Amyloid Metachromasia

Metachromasia is the colouring of a tissue constituent in a colour different from that of the dye applied. Commonly, this is purple to red shades from application of a blue dye such as toluidine blue, or yellow shades from application of a red dye such as neutral red. This type of metachromasia is due to the presence of acid mucopolysaccharides, particularly if sulphated, so it is often used to detect mucinous substances as these are often mixtures containing different compounds, including some that are strongly sulphated.

Although methyl violets, of which crystal violet is one, do give metachromatic staining, they are not considered to be the most effective for the purpose. The azures or toluidine blue are more effective usually. The exception is for amyloid, when significant metachromasia is given by amyloid deposits using crystal or methyl violets, dyes that would not normally be the first choice to demonstrate metachromasia. In addition, Hoffman's violet (primulin or dahlia) and methyl green may be used.

It was, for a long time, thought that amyloid metachromatic staining was due to preferential staining from a dye mixture of related dyes. That is, that crystal violet, being a mixture of hexamethylpararosaniline containing some less methylated products which were redder in shade, preferentially stained the amyloid with these redder homologues and the background by the crystal violet. It is now clear this is not the case.

Amyloid contains some acid mucopolysaccharides, but its metachromasia with crystal violet does not appear to be primarily due to that. Experiments comparing metachromasia with toluidine blue to that of crystal violet have shown that crystal violet metachromasia is obtained at much lower pH levels than toluidine blue metachromasia, indicating a clear difference between the two. The metachromasia of amyloid with crystal violet appears to be based on hydrogen bonding and the regular alignment of dye molecules.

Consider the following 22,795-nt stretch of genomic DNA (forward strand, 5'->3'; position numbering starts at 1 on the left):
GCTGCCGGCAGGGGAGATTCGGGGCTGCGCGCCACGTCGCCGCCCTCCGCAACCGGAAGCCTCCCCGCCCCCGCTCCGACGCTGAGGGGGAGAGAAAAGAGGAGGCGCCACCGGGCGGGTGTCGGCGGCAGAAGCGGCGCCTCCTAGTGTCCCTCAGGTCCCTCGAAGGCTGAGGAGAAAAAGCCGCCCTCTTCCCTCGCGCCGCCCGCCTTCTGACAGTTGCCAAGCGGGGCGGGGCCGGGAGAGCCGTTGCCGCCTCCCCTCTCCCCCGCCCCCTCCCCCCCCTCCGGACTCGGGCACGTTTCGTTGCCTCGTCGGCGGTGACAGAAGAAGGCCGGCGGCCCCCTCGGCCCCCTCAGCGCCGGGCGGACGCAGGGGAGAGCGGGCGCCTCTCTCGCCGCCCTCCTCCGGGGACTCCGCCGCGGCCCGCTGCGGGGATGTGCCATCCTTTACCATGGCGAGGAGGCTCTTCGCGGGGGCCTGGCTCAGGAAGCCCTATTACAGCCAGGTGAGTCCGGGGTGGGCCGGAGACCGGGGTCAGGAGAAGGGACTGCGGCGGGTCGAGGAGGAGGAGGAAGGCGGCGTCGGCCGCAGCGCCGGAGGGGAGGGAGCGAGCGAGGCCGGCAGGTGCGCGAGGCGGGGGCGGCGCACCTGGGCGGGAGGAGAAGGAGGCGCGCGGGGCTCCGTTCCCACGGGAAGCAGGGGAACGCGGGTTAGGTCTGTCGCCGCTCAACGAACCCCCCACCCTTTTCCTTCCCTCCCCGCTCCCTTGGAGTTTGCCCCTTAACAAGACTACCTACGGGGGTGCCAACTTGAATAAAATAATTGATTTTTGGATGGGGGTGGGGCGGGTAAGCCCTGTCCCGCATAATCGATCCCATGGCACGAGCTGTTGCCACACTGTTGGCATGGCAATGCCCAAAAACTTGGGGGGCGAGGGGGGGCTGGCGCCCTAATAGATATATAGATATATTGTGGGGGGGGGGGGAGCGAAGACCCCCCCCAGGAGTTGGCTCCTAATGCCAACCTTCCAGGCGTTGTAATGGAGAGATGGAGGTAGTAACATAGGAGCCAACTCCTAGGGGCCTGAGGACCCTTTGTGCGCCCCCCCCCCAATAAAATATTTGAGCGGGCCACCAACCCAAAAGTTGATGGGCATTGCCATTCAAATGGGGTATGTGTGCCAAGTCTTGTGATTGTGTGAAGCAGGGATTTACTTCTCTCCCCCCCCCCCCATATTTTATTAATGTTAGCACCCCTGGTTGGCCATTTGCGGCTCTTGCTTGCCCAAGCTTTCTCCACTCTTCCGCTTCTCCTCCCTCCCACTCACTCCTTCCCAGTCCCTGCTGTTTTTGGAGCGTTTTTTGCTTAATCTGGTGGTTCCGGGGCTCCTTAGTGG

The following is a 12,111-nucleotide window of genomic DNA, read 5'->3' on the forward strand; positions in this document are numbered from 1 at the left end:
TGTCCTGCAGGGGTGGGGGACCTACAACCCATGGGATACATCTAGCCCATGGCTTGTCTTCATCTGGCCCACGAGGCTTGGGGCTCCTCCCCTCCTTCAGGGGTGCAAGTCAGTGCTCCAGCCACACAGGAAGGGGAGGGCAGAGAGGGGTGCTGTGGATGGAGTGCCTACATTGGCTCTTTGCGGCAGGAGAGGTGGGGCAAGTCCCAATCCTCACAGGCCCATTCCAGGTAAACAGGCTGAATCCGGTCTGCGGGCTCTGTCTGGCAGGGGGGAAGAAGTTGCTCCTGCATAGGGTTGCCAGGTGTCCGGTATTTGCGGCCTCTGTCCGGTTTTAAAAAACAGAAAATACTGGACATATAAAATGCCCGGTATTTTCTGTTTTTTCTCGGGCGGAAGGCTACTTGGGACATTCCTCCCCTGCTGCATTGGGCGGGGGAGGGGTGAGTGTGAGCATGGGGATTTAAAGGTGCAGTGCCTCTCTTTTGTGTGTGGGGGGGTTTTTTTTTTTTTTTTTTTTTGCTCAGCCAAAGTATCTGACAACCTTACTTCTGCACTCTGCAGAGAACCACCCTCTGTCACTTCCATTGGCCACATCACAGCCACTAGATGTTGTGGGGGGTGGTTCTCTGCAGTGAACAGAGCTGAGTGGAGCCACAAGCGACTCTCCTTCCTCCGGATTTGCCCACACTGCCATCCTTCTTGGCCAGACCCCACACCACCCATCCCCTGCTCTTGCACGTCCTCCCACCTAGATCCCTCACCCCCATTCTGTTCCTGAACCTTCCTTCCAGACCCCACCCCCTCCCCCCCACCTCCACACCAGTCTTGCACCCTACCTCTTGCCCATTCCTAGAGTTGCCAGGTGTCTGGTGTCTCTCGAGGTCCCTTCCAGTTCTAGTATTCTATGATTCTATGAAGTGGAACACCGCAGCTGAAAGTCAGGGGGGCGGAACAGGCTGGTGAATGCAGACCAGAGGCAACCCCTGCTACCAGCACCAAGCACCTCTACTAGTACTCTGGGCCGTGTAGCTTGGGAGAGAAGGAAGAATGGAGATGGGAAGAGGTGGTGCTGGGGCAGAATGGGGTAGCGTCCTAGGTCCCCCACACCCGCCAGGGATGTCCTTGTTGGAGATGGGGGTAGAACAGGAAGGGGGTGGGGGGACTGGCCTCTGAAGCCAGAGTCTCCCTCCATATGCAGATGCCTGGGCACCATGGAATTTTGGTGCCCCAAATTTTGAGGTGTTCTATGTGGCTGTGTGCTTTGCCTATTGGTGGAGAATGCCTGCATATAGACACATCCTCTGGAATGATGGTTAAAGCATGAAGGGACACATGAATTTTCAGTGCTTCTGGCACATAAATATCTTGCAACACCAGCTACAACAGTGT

The metachromatic colour change is visually quite distinct: deep red-purple on a blue background. It is often brighter with an aqueous mountant but may leach from the sections with a sugary mounting medium, i.e. staining may be transient. As with other metachromatic stains, clearing the section by repeatedly blotting then flooding with xylene may enable a resinous mounting medium to be used, albeit with somewhat reduced intensity of metachromatic staining.

It is sometimes stated that methods for crystal violet metachromasia of amyloid are now obsolete, since other dye staining methods are easily available. The problem, repeating it once again, is that methods for amyloid are not completely reliable since amyloid itself is so variable, and sometimes these other methods fail to stain adequately. On those occasions crystal violet metachromasia may prove very useful. However, as with all methods for amyloid, it should be noted that some amyloid may also fail to stain with this technique.

Crystal violet is a degradation product of methyl green, so this dye has also been used for metachromatic amyloid staining and gives purple-red amyloid on a green background, thus increasing contrast. For this purpose it is important that the methyl green contain a significant amount of crystal violet. This is the opposite of what is needed for staining nucleic acids with Trevan and Sharrock's variant of the Unna Pappenheim method, which employs methyl green and pyronin, and in which the methyl green should be as free from crystal violet as possible, even to the extent of removing any excess by washing the solution with chloroform. Perhaps different samples of methyl green should be kept for the two purposes, if necessary, or the methyl green solution for amyloid staining should have enough crystal violet added to bring about distinct metachromatic staining. It is important to note that purified methyl green which contains no crystal violet will not be suitable for metachromatic amyloid staining.

For amyloid staining, crystal violet is often preferred to methyl violet as the orthochromatic shade is a little bluer and the purple-red of the amyloid contrasts more effectively with this than with the slightly redder methyl violet. Neither the plain crystal/methyl violet nor the methyl green methods are difficult to use and the procedures are quite straightforward. They involve staining a frozen or dewaxed and hydrated paraffin section with an aqueous solution of the dye for a few minutes, then washing off the dye and removing any excess with a dilute acetic acid solution.

Metachromatic Staining Methods
Bancroft methyl green
Bancroft crystal violet
Birch-Hirschfeld crystal violet
Highman crystal violet
Jurgens crystal violet
Lendrum crystal violet

 

Reference
Carnes, W H, & Forker, B R, (1956),
Metachromasy of amyloid: a spectrophotometric study with particular reference to the dye chromotrope bond.
Lab. Investigation, v 5, page 21.

 


 

 

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